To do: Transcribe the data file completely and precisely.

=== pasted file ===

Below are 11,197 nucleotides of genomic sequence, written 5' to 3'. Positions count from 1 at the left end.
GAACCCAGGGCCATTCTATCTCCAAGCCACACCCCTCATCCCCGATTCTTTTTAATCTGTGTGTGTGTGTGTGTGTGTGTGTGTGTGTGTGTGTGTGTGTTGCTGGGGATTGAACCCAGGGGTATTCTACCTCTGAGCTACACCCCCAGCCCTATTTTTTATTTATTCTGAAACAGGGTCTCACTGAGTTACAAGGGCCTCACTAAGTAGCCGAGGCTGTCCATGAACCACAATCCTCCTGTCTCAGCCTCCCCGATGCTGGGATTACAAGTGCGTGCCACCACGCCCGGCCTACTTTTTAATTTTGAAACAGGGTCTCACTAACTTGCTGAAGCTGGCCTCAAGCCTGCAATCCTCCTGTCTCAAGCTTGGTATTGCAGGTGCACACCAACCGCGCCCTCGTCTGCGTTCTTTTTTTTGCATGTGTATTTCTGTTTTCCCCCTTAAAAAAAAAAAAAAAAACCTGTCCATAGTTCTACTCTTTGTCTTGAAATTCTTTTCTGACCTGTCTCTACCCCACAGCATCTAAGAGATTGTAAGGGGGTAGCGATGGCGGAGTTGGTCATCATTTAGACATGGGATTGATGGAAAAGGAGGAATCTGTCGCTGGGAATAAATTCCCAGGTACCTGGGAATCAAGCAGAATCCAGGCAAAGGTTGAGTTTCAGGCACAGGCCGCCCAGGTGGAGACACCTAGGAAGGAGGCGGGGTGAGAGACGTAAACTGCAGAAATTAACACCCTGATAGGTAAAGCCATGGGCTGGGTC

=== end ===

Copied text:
Below are 11,197 nucleotides of genomic sequence, written 5' to 3'. Positions count from 1 at the left end.
GAACCCAGGGCCATTCTATCTCCAAGCCACACCCCTCATCCCCGATTCTTTTTAATCTGTGTGTGTGTGTGTGTGTGTGTGTGTGTGTGTGTGTGTGTGTTGCTGGGGATTGAACCCAGGGGTATTCTACCTCTGAGCTACACCCCCAGCCCTATTTTTTATTTATTCTGAAACAGGGTCTCACTGAGTTACAAGGGCCTCACTAAGTAGCCGAGGCTGTCCATGAACCACAATCCTCCTGTCTCAGCCTCCCCGATGCTGGGATTACAAGTGCGTGCCACCACGCCCGGCCTACTTTTTAATTTTGAAACAGGGTCTCACTAACTTGCTGAAGCTGGCCTCAAGCCTGCAATCCTCCTGTCTCAAGCTTGGTATTGCAGGTGCACACCAACCGCGCCCTCGTCTGCGTTCTTTTTTTTGCATGTGTATTTCTGTTTTCCCCCTTAAAAAAAAAAAAAAAAACCTGTCCATAGTTCTACTCTTTGTCTTGAAATTCTTTTCTGACCTGTCTCTACCCCACAGCATCTAAGAGATTGTAAGGGGGTAGCGATGGCGGAGTTGGTCATCATTTAGACATGGGATTGATGGAAAAGGAGGAATCTGTCGCTGGGAATAAATTCCCAGGTACCTGGGAATCAAGCAGAATCCAGGCAAAGGTTGAGTTTCAGGCACAGGCCGCCCAGGTGGAGACACCTAGGAAGGAGGCGGGGTGAGAGACGTAAACTGCAGAAATTAACACCCTGATAGGTAAAGCCATGGGCTGGGTC